2.2 Additivity of Risk
It is well known that unpacking a risk, or listing all of the possible scenarios within a risk category, will lead to a higher estimate of risk than simply listing the category. This has been observed among both experts and non-experts (Tversky and Koehler, 1994). In addition, risk assessments for terrorism are particularly sensitive to this phenomenon because terrorism incites fear and publicity, which can bias predictions. Mandel (2005) found that unpacking leads to subadditive results (probability of terrorist attack < probability of terrorist attack by al-Qaeda + non-al Qaeda) and refocusing leads to superadditive results (probability of attack > 1-probability of no attack).
However, risk assessments can be designed to systematically solicit probabilities in a way that reduces bias. Evidence suggests that the refocusing effect is reduced when transparency is high and the complementary task is made salient (Mandel, 2005). Compliance officers should consider all of the possible scenarios when evaluating the risk a particular component is exposed to. This will reduce the likelihood of underestimating the risk. In addition, refocusing can ensure that the risk is not overestimated. These two effects can be used to bound the probability of attack. This exercise will help compliance officers more accurately estimate which aspects of the system are exposed to more risk and will need more security resources allocated.
There many biases and heuristics that affect the assessment of cybersecurity risk. This paper highlighted only three: affect heuristic, optimism bias, and additivity of risk. As a consequence of the affect heuristic, compliance officers tend to focus on preventing low probability cyberattacks that would interrupt operations rather than more common espionage attacks. Preventing observable attacks increases a sense of security without actually increasing, and sometimes decreasing by diverting resources, the overall security of the system. In addition, many cybersecurity behaviors are likely to exhibit the optimism bias because of perceived controllability and benefits in a specific context. However, it is possible to design risk assessment protocols to reduce the effects of bias by unpacking and refocusing the risks for each aspect of the system.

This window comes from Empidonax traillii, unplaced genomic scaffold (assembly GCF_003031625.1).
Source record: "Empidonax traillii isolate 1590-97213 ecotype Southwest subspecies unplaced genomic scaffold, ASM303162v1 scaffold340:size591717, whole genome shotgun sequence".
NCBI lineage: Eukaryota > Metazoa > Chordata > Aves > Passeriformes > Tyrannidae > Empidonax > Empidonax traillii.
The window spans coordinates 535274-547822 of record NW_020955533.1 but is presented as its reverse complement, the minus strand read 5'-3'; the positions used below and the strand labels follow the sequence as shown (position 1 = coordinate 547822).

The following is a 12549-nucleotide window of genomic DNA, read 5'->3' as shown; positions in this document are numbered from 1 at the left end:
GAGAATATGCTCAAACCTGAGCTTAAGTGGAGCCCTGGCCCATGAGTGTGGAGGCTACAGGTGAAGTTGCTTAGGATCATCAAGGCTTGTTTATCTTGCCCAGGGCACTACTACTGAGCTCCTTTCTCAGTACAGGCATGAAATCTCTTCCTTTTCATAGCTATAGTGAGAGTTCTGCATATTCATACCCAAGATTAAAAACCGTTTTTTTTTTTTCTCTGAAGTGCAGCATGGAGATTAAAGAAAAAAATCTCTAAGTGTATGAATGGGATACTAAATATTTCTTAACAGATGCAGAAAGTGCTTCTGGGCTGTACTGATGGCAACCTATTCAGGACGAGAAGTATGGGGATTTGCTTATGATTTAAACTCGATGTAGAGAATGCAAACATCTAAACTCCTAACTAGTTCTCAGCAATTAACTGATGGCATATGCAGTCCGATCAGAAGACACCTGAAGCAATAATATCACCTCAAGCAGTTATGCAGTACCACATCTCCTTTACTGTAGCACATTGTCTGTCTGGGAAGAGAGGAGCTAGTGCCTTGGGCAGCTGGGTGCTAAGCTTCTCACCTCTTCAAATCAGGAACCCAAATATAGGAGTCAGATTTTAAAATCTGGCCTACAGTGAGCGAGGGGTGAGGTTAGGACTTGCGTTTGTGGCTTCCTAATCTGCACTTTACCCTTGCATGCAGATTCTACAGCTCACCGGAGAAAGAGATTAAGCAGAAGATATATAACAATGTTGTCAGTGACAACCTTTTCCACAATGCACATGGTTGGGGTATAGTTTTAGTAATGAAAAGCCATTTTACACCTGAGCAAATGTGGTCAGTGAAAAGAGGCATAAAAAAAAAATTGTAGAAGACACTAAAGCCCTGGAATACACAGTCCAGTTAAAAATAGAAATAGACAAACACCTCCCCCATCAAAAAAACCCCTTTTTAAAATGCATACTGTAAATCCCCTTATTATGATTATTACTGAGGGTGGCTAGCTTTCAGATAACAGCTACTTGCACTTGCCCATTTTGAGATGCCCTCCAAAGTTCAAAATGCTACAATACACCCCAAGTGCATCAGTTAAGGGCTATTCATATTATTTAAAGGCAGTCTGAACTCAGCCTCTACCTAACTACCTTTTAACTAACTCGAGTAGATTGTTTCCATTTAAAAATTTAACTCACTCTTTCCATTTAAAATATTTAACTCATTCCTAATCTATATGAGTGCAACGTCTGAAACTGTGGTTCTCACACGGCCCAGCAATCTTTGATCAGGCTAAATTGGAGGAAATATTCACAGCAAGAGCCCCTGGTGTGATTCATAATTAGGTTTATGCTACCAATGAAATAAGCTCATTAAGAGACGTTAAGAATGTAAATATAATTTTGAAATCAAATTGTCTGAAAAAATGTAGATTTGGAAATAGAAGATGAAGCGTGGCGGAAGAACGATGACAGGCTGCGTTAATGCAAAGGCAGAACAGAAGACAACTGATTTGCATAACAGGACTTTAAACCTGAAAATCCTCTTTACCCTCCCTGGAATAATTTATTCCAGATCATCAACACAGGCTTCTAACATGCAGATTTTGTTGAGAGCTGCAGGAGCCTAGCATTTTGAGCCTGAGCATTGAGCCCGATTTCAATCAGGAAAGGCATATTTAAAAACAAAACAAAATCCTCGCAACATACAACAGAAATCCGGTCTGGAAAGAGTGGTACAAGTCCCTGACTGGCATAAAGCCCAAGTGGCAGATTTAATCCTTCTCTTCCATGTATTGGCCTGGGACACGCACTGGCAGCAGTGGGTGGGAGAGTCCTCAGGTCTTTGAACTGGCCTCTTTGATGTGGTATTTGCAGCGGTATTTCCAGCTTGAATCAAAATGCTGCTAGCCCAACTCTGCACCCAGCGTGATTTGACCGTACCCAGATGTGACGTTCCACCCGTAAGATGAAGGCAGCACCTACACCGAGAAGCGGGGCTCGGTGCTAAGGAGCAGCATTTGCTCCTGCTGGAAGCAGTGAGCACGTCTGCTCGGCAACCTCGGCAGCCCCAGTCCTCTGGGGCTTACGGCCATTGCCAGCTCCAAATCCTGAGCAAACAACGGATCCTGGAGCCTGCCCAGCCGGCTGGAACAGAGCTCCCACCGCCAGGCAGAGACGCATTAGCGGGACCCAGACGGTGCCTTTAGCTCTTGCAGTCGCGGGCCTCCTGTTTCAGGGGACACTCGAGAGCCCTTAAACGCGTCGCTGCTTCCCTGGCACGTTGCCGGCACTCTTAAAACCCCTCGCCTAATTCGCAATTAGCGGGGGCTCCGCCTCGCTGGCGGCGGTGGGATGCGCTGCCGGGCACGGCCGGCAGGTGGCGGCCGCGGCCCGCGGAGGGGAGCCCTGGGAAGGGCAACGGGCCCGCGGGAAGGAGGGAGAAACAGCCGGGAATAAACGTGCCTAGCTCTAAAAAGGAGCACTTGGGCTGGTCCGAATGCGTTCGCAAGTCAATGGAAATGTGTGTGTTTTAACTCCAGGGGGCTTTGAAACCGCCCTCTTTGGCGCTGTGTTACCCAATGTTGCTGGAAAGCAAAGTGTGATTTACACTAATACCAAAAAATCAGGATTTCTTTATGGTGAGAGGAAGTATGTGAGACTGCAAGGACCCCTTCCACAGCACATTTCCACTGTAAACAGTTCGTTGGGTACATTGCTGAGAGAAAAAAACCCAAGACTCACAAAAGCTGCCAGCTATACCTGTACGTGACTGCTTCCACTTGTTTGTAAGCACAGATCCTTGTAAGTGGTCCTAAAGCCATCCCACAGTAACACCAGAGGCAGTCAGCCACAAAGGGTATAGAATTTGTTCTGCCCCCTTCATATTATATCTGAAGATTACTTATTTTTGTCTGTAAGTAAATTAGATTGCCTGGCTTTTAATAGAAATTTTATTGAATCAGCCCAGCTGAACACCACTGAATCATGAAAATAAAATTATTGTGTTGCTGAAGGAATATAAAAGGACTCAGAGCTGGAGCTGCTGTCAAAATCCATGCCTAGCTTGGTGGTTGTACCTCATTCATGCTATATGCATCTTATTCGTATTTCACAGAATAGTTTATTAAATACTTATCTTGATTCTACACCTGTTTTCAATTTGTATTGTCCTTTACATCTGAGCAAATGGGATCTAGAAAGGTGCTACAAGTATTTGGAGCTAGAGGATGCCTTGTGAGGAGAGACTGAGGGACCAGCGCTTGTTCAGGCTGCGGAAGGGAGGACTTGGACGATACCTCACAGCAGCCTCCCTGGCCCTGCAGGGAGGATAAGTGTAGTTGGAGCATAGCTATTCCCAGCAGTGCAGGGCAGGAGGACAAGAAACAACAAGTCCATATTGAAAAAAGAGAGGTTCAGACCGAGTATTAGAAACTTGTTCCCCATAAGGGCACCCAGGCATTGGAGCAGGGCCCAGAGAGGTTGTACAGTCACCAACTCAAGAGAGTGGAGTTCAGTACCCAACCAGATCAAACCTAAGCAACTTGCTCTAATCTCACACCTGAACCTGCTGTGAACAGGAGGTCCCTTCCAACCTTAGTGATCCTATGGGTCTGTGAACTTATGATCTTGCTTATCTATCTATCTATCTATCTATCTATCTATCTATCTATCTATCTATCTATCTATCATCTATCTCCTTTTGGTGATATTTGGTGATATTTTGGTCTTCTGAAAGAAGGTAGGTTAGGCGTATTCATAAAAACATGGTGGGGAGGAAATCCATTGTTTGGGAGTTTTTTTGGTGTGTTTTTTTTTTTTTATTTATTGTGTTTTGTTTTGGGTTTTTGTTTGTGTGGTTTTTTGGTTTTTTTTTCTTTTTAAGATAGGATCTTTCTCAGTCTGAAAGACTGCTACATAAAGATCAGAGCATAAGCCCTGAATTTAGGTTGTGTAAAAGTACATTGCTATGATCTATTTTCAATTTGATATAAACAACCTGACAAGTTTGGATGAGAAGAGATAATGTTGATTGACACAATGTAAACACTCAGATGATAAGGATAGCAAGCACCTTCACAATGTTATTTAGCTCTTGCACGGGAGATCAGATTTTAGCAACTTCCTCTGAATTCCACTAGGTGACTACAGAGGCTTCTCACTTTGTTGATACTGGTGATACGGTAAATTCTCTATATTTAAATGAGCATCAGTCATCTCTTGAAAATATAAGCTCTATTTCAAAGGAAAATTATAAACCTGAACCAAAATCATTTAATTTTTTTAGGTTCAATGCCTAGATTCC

It is important for regulators to consider these types of biases when designing regulations and incentives for compliance. By focusing on processes, rather than outcomes, regulators can hold compliance officers accountable while increasing the accuracy of their judgments (Lerner and Tetlock, 2004). It may be useful to encourage a security culture, which establishes common beliefs and values in order to define behavioral norms. Sorenson (2002) identified that it is important to have clear communications and a commitment from senior management to foster a safety culture (Sorenson, 2002). The same is likely true for a security culture. A successful security culture would likely pay more attention to security issues and be less likely to underestimate risks. If there is a common belief that it is most important to not have a cybersecurity incident, then the utility of taking risks (such as using the USB stick on the isolated computer) will be lower and people will be less likely to engage in those behaviors.
In addition, it’s important to consider how biases and heuristics may impact perceptions of risks in order to design effective communications. If compliance officers are systematically overestimating the risks from terrorism as opposed to espionage, then it may be useful to design a communication campaign the increases the availability of the risks from espionage. Alternatively, if optimism bias is a bigger driver, then statistics about risks won’t encourage behavior change. It will be important for risk communication to highlight personal rather than overall risk. Ultimately, more research is needed to identify which heuristics and biases are most influential in determining how compliance officers perceive cybersecurity risks. Once identified, communications can be designed to mitigate the effects and improve security behaviors.